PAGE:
WAR ON CORRUPTION

TI ranks Kenya at 28, indicating more needs to be done in graft war

In 2018, Kenya was ranked at 27, pointing to a sluggish headway in the fight against corruption.

In Summary

• The move by Parliament to defer the implementation of the Election Campaign Financing Act in 2013 is among the contributing factors to Kenya’s current position on the CPI.

•  The state needs to go as far as withdrawing security details and even firearms from elected leaders facing graft charges.

EACC headquarters in Nairobi.
EACC headquarters in Nairobi.
Image: FILE

The 2019 Corruption Perception Index (CPI) report published by Transparency International on Thursday ranks Kenya at 28 out of 100, same as neighbouring Uganda.  

In 2018, Kenya was ranked at 27, pointing to a sluggish headway in the fight against corruption. According to Transparency International website, the 2019 CPI report highlights the relationship between politics, money and corruption, with comparisons to data on political campaign finance transparency and the public’s access to decision-making.

The move by Parliament to defer the implementation of the Election Campaign Financing Act in 2013, according to TI, is among the contributing factors to Kenya’s current position on the CPI. The Act, if implemented, could allow the IEBC to monitor and regulate money used in campaigns. Kenya’s elections have been ranked among the highest expenditures in the world.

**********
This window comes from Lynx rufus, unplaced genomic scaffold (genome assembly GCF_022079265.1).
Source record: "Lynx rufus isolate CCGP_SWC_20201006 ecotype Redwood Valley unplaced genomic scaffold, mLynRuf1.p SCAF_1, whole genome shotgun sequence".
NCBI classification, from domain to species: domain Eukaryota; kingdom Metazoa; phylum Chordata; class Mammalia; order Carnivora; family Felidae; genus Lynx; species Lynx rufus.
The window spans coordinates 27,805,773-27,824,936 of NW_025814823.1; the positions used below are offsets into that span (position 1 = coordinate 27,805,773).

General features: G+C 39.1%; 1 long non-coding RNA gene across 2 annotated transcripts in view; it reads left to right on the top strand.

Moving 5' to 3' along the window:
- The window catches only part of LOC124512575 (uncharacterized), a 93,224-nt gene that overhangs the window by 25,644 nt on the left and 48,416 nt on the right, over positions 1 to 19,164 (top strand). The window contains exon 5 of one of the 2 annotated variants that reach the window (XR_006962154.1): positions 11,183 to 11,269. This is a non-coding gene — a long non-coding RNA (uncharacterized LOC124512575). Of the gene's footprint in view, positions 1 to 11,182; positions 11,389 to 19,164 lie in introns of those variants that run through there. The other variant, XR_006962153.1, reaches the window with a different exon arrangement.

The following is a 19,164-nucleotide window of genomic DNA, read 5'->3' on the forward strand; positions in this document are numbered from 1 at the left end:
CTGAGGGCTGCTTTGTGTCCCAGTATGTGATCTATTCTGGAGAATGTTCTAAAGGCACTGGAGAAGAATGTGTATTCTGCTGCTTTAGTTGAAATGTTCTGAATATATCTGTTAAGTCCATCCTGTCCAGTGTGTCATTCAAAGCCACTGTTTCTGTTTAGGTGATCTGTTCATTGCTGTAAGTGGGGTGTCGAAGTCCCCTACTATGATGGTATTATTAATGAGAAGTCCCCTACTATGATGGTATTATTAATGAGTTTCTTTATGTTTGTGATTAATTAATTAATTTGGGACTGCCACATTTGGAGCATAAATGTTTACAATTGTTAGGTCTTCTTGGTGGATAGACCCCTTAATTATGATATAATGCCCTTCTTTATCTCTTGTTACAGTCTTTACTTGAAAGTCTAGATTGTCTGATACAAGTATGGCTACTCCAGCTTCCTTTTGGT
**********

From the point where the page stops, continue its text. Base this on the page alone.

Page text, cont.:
The Office of the Director of Public Prosecutions under the lead of Noordin Haji recently promised Kenyans convictions and recovery of assets and monies acquired through corrupt means. Kenya is said to be losing up to 30 per cent of its annual budget to corruption. The Judiciary needs to keep tightening the noose around the necks of corrupt leaders.

The state needs to go as far as withdrawing security details and even firearms from elected leaders facing graft charges. Leaders facing corruption allegations should also step aside unconditionally, to pave way for thorough investigations and avoid tampering with witnesses and potential evidence against them. These, among other measures would be great deterrents to other leaders and individuals who might think of engaging in graft.

The night is still young, and Kenya stands a good chance eventually rid itself of the cancer of corruption and clinch a better CPI score for 2020, if all the promises on an all-out war on corruption from  President Uhuru Kenyatta, Haji and all the leaders are kept, with support from the citizens are implemented.  

Brian Mutoro, Nairobi